Bob- You know it’s getting bad when United States Senator Tim Scott of South Carolina will admit he was racially proﬁled in DC… I could share stories about encounters with the police with you, some of them so tense I wrote a journal for my son before he was born, worrying the next encounter I’d have with the cops wouldn’t end well. I’m not calling all police ofﬁcers bad by any means, I don’t think that’s productive talk or a means to solve the problem. I don’t even think the problem is with the training or lack thereof. The problem is plain and simple, but ultimately hard for the average American to accept… America is still largely segregated.
Take a guy (We’ll call him Jim) in an average American neighborhood. Typically, in America, even post segregation, the demographics of a city block remain pretty one-sided. Jim is white, and he grows up on a predominately white block. Sure his parents don’t express any racist sentiments toward people of color, but Jim doesn’t get to interact with them too often, either. Jim goes to predominately white schools, and generally gets his exposure to other races the way ANY of us get exposure to things we don’t run into on a daily basis… either mass media (movies, tv, magazines), or by word of mouth.
Think about all of the different types of characters you might have seen white characters portray over the years… Business men, super heroes, gangsters, spies, Professors, etc. When it comes to black characters you’ll notice that up until recently, the list is signiﬁcantly smaller. Up until recently, black characters would be the most repugnant individual you’d ever meet.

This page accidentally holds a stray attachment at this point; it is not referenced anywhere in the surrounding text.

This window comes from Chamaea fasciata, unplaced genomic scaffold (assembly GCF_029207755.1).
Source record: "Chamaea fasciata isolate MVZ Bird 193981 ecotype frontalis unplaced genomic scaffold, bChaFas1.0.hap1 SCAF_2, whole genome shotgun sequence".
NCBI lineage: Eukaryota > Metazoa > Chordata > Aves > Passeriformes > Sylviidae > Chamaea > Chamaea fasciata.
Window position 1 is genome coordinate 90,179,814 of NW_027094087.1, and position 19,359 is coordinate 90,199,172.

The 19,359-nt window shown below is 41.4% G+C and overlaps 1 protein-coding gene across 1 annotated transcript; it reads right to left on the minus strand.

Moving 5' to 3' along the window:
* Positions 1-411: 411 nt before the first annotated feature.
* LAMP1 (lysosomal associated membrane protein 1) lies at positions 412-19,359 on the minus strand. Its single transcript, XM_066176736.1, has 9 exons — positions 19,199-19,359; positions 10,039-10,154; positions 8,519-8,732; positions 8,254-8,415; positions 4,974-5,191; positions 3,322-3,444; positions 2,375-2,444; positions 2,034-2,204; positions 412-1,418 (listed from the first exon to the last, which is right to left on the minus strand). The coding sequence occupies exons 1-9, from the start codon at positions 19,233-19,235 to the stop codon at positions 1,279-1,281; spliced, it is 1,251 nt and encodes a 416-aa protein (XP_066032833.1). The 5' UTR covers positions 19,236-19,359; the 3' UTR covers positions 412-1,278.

Jim has lived a lifetime in a generic town in America with little exposure to people of color, he watches movies, watches the news, and has never had a true friend of color in his life. What do we think will happen to the psyche of a person in this situation? He’ll perceive the REAL people to be like what they see in the movies. What if Jim decides to be a cop one day? There are many Jims out there, Darren Wilson in his testimony admitted that he didn’t know many black people, and also said when he looked at Michael Brown he started thinking of Internet videos he’d seen where a black guy knocked someone out.
Many cops see black men as a caricature of a black man, not because they’re dumb necessarily, but because they grew up like Jim. If you’ve grown up seeing a certain type of person, then one day on a trafﬁc stop you pull over a guy who looks like “Dough Boy” from “Boys in the Hood”, you’re likely to treat Dough Boy the way you think he should’ve been treated in the movie! In reality the guy who looks like Dough Boy has far more in common with the cop than differences, he just wants to go home, and go to sleep.
The resolution to this issue is simple, at least in my eyes… We need to speak to each other. And when I say speak to each other, I mean LEGITIMATE conversation, about everything, not just weather and sports. The stuff that makes normal people uncomfortable. It’s amazing how an honest conversation can normalize someone.
I’m going to aim this one at white people directly… people have to stop moving away as soon as they fear the racial demographic is changing. Once again, everybody essentially wants the same things out of life, and we have more to teach each other than we do to run from.